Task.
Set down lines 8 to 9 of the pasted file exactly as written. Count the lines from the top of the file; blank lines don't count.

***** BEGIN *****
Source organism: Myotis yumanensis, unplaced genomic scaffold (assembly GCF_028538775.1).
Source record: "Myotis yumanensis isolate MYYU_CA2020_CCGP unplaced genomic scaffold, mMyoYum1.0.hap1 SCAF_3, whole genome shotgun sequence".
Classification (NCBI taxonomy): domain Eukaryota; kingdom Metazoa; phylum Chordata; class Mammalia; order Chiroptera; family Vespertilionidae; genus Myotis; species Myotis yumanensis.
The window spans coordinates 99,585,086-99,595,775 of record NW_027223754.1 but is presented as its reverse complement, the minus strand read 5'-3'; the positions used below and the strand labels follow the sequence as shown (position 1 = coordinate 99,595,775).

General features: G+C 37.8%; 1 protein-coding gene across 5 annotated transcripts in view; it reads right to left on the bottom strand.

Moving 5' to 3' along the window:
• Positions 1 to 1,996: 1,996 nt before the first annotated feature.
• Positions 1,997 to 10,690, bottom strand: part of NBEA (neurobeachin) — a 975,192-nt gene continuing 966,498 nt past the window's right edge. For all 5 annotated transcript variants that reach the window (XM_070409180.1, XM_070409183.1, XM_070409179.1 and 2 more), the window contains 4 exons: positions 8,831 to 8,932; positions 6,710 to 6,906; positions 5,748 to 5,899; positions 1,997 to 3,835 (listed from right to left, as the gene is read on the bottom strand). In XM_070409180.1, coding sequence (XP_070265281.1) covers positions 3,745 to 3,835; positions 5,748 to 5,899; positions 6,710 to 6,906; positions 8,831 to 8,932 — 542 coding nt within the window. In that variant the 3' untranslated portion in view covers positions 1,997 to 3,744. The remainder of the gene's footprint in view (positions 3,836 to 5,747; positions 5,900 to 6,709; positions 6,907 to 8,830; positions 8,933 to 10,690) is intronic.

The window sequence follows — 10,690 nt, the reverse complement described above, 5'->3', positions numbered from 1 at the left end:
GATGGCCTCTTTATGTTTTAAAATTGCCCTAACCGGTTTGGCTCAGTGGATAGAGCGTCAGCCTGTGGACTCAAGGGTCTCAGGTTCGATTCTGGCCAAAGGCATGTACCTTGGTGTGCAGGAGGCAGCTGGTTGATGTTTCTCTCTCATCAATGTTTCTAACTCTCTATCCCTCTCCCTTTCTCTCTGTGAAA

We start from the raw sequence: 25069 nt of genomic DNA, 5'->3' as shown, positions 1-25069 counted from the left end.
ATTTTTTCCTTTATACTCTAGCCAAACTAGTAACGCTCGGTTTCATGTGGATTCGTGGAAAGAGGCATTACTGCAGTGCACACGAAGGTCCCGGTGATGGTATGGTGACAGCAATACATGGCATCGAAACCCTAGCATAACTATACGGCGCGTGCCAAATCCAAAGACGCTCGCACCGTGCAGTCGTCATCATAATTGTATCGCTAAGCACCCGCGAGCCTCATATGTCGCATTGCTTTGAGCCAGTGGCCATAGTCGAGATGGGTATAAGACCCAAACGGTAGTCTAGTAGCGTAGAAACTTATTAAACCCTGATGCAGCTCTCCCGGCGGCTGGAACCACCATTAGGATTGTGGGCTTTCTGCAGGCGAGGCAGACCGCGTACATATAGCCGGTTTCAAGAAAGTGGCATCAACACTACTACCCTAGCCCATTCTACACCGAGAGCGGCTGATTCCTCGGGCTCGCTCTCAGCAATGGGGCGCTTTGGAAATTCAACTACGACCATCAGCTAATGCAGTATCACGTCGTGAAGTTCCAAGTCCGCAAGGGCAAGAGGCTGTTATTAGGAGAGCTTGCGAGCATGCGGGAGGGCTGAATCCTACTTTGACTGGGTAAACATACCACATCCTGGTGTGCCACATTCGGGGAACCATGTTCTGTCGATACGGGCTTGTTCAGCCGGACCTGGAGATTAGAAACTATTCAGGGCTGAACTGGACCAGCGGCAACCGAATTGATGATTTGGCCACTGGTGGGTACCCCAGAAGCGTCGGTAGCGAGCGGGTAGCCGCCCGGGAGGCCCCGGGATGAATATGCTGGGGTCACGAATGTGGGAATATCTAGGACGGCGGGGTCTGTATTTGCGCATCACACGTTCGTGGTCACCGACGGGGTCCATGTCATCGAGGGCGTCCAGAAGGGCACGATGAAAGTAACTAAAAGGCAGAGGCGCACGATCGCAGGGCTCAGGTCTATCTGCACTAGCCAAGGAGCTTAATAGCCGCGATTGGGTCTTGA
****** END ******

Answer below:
• Positions 1,997 to 10,690, bottom strand: part of NBEA (neurobeachin) — a 975,192-nt gene continuing 966,498 nt past the window's right edge. For all 5 annotated transcript variants that reach the window (XM_070409180.1, XM_070409183.1, XM_070409179.1 and 2 more), the window contains 4 exons: positions 8,831 to 8,932; positions 6,710 to 6,906; positions 5,748 to 5,899; positions 1,997 to 3,835 (listed from right to left, as the gene is read on the bottom strand). In XM_070409180.1, coding sequence (XP_070265281.1) covers positions 3,745 to 3,835; positions 5,748 to 5,899; positions 6,710 to 6,906; positions 8,831 to 8,932 — 542 coding nt within the window. In that variant the 3' untranslated portion in view covers positions 1,997 to 3,744. The remainder of the gene's footprint in view (positions 3,836 to 5,747; positions 5,900 to 6,709; positions 6,907 to 8,830; positions 8,933 to 10,690) is intronic.

The window sequence follows — 10,690 nt, the reverse complement described above, 5'->3', positions numbered from 1 at the left end: